We have heard much in the media about the threat posed to Tesco, Sainsbury and Morrisons by the rise of the discount retailers.
It is obvious that the annual sales growth that we have seen of 22.6% (Aldi) and 15.1% (Lidl) cannot be sustained without opening a very significant number of new stores. Both businesses have ambitious plans in that regard but opening 30, 50 or 100 new stores per year in the UK will be very challenging.
What strikes me most however is the manner in which both companies talk about the future. Without the pressure of a stock exchange listing and a daily judgement from the market Aldi and Lidl each look to the longer term. Aldi aims to move from 550 to 1,000 stores in the UK by 2022. Ronny Gottschlich of Lidl talks of there being room for up to 1,500 Lidl stores but refuses to be drawn on a time-scale.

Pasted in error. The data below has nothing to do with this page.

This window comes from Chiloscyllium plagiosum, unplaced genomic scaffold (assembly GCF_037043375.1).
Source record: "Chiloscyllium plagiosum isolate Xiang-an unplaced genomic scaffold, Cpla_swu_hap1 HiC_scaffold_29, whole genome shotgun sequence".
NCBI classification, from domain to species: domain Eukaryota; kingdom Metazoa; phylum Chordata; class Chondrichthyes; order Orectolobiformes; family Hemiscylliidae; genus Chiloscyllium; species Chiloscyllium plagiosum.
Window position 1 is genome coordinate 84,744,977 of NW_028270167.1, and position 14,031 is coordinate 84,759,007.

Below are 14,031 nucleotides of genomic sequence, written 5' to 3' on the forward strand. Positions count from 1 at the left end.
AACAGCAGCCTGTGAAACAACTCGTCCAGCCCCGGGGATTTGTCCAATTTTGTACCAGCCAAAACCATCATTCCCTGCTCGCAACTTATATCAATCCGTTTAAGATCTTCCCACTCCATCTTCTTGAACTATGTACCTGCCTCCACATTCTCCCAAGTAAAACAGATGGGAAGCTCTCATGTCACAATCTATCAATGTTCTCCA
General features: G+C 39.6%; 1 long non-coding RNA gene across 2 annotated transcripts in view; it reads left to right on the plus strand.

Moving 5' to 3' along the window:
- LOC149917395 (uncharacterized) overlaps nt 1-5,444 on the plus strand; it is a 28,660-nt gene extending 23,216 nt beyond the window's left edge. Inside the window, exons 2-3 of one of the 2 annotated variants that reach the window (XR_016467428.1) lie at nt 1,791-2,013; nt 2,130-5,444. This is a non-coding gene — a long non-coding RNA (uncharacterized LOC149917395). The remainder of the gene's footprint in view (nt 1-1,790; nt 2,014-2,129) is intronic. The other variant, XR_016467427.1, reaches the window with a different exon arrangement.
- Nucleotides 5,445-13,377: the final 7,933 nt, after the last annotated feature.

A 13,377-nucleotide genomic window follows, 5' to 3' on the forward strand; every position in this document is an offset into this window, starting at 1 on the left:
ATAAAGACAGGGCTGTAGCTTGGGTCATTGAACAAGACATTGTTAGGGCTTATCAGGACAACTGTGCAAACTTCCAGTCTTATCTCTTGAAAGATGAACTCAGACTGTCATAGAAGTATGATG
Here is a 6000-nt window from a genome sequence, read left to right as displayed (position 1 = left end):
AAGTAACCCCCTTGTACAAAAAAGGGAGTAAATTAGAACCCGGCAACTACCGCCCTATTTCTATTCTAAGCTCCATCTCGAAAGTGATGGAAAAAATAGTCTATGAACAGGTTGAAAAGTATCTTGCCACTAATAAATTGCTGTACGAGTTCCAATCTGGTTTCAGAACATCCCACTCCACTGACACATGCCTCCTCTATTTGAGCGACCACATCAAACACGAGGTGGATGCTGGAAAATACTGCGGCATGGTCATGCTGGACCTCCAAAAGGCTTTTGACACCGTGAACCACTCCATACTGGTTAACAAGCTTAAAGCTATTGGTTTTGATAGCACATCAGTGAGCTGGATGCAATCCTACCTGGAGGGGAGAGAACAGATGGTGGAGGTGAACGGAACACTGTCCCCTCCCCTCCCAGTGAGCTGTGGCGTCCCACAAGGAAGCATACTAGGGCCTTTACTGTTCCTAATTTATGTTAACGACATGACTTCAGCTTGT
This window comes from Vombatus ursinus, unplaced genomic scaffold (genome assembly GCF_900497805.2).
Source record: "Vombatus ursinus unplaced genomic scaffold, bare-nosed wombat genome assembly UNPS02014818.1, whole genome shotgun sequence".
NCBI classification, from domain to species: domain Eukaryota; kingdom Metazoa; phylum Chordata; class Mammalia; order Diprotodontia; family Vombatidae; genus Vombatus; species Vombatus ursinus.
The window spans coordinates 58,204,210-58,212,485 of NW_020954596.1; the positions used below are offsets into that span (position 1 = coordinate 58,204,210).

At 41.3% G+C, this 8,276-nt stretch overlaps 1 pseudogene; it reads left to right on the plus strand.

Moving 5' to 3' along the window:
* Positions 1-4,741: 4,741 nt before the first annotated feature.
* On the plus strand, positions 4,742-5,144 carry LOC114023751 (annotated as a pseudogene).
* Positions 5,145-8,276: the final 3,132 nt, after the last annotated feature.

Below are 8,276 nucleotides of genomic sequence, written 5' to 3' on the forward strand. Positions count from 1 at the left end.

That is not to say that Tesco and the other grocers do not have longer term plans, indeed the focus on internet and convenience suggests that they do but the market's focus on quarterly trading performance reduces the scope for true longer term investment.
I am reminded of Warren Buffett's thoughts
"We always, of course, hope to earn more money in the short-term. But when short-term and long-term conflict, widening the moat must take precedence. If a management makes bad decisions in order to hit short-term earnings targets, and consequently gets behind the eight-ball in terms of costs, customer satisfaction or brand strength, no amount of subsequent brilliance will overcome the damage that has been inflicted."
Perhaps the listed grocers' inability to widen the moat explains Mr Buffett's recent decision to sell his stake in Tesco and suggests also that the rise of Aldi and Lidl in the UK is set to continue.